V for Vendetta (2005) Poster

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Utterly Spectacular!
paxatron8 March 2006
I was a fan of the "V for Vendetta" graphic novel, and Alan Moore disinheriting the film was a bit discouraging. But he's always been a little crazy. The film version is everything I could have possibly hoped for - gripping, chilling, intense, exciting, heartbreaking. It gets Moore's music if not his exact words; elements are slightly different, subplots removed. But the idea - as V himself would be so proud to say - remains the same.

The plot is surprisingly complex and nuanced, and I don't want to give anything more away than the previews already have. Suffice it to say that a masked anarchist (voiced by Hugo Weaving) must save a young woman (Natalie Portman) during his attempt to expose corruption in the government. Weaving is perfectly cast, using his formidable physicality and imposing voice to give gravitas to the insanity of the character. Portman has gone from child to teen star and is finally emerging as a talented, adult actress following her Oscar-nominated turn in "Closer". Here, she gives her best performance to date as the orphan Evey. John Hurt is characteristically impressive as the enigmatic government leader, and Stephen Rea gives a wonderful supporting turn as the police inspector charged with finding V - before it's too late.

The Wachowski Brothers' former protégé, James McTiegue, takes on the directing duties here and helms an enormously impressive first feature, using every trick in the book in a manner reminiscent of his mentors' breakout hit "The Matrix". Unlike "The Matrix", McTiegue allows the story to be more of a focus than the action, and as a result the film is a tense and emotional thriller, with outbursts of spectacularly filmed and choreographed action. Showing more maturity and restraint than the Wachowskis, McTiegue doesn't show off, and his trickery isn't self conscious. When slow-motion overtakes a late action sequence, it seems as natural as breathing. The late cinematographer Adrian Biddle (the film is dedicated to his memory) does an outstanding job, Oscar-nominated Dario Marianelli's score is a fantastic accompaniment to the piece, and the visual effects are astonishing, terrifying, and deeply moving, especially in the climatic moments in Trafalgar Square.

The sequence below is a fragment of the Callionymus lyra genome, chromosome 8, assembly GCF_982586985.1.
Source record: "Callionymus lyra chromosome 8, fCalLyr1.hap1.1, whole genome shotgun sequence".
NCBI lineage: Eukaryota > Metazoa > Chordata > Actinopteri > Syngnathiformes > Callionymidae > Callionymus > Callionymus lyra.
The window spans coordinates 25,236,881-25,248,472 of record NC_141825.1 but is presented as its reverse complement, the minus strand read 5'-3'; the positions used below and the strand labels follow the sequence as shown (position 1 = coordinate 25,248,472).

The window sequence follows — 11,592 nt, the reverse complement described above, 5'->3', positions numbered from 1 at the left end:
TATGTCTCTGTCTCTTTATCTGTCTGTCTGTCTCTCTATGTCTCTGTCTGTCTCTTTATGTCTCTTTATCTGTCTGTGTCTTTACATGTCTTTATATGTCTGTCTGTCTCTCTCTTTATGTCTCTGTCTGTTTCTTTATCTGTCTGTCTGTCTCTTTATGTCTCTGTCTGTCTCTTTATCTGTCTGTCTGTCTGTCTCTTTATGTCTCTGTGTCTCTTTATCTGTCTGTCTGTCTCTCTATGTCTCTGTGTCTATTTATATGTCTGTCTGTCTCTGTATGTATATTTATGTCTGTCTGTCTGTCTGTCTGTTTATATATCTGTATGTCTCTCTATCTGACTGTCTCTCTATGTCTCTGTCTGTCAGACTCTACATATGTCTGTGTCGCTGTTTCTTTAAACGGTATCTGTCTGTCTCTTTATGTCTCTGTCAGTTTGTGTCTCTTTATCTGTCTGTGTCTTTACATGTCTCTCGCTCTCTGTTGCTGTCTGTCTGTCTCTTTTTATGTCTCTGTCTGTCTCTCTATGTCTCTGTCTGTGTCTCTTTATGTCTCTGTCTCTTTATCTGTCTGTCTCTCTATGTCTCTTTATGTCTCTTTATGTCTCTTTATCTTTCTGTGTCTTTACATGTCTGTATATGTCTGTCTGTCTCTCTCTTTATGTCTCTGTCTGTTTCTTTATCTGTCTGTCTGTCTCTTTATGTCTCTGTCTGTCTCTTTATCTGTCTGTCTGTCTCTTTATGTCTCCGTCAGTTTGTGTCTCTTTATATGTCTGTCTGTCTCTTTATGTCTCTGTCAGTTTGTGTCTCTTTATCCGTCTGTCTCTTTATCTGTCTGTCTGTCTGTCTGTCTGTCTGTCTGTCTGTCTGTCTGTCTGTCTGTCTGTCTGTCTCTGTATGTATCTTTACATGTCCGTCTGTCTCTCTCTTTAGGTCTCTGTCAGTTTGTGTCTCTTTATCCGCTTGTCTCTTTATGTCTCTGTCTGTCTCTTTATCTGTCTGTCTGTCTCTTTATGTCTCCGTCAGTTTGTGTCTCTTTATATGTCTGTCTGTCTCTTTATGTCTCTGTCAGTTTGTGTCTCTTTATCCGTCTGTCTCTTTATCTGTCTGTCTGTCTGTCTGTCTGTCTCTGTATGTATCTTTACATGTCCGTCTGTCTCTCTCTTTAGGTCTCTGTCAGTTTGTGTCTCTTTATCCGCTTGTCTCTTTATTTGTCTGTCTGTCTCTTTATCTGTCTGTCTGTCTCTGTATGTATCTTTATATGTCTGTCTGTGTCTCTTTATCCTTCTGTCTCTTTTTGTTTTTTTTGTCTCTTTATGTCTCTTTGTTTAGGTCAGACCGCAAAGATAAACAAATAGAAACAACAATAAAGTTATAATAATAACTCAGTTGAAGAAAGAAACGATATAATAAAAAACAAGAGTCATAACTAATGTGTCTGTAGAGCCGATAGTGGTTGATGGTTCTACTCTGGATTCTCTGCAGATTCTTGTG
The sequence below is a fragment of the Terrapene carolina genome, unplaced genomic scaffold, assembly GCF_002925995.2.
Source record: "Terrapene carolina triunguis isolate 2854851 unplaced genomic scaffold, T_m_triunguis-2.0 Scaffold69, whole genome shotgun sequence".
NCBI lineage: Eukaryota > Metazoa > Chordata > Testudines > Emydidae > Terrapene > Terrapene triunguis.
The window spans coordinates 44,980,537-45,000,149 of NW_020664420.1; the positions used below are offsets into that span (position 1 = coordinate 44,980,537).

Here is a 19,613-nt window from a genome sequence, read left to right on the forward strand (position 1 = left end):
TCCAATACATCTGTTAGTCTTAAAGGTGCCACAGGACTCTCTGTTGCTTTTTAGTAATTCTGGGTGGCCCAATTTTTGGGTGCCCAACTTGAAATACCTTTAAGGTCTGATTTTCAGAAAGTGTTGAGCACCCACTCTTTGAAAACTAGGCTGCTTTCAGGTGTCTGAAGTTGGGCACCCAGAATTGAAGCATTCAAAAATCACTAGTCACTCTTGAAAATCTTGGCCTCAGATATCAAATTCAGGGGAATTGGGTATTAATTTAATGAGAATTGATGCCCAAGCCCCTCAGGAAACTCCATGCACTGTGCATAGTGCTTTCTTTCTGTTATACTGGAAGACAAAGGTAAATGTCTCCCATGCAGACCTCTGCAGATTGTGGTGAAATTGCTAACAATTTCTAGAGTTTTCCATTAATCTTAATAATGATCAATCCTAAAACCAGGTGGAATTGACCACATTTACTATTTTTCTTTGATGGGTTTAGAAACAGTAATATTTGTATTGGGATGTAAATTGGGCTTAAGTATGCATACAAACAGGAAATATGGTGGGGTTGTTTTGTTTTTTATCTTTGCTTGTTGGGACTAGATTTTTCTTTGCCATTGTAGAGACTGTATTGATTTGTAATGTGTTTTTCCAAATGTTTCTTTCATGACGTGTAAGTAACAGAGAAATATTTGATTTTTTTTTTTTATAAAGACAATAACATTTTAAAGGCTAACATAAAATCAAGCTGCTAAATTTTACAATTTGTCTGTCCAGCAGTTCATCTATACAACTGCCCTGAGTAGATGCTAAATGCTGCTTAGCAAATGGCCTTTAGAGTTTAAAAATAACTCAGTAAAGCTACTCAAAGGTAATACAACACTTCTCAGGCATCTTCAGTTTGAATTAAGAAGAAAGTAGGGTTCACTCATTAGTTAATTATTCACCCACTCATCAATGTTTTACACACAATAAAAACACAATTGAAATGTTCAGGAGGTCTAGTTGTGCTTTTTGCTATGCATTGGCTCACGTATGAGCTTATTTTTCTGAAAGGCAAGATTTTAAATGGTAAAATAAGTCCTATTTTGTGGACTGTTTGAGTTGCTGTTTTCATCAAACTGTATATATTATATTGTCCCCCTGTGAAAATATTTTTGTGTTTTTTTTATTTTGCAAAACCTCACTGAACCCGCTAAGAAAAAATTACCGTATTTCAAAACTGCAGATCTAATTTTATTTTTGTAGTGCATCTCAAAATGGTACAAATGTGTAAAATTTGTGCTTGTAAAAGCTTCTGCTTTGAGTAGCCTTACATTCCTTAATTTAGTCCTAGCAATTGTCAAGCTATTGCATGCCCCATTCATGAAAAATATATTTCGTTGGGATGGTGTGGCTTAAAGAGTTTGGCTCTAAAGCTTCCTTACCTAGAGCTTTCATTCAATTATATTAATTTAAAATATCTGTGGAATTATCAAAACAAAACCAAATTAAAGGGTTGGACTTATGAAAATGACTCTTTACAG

With solid acting, great action, and fantastic technical wizardry, it sounds just like another "Matrix"-style ripoff. But the biggest difference in "V" is that it is a story of real ideas - not a fantastic, science fiction creation, but a genuine examination of the human condition. The power of fear takes center stage here - the fear of war, of disease, of famine. Fear is a basic human nature, and has been exploited as a weapon - a method of control - for centuries. And for those who would use it, a masked man waits in the shadows to carry out your sentence. The verdict? Vengeance. "V for Vendetta" is a must-see.

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A Bloody Masterpiece!
atzimo19 March 2006
I am speechless. I just came back from the theatre, where I watched 'V for Vendetta'. There are three main elements in the movie and it excels on all three of them.

First off the dialogues and script. Intense, witty, honest but not patronising, intelligent but not pretentious. That's the first level at which the movie surprises you. You don't except such high level of script from an action movie. But it is slowly revealed to the audience that V for Vendetta is not just an action movie. The story is filled with current events and has a definite strong political sense.

Secondly Hugo Weaving's performance. It is definitely what grabs you from the start. He delivers some of the hardest lines with incredible charisma. His performance shines throughout the movie and honestly he sounds as good as any of the best actors out there. He should be nominated for an academy award.

Finally the visual part. Incredible, yet no "Matrix" effects used. Everything looks beautiful, dark yet vibrant. The cinematography is top notch. The final battle scene brought tears to my eyes.

Do not miss 'V for Vendetta'. It's one of the best movies of all time, an eternal classic.

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An amazing feat of Cinema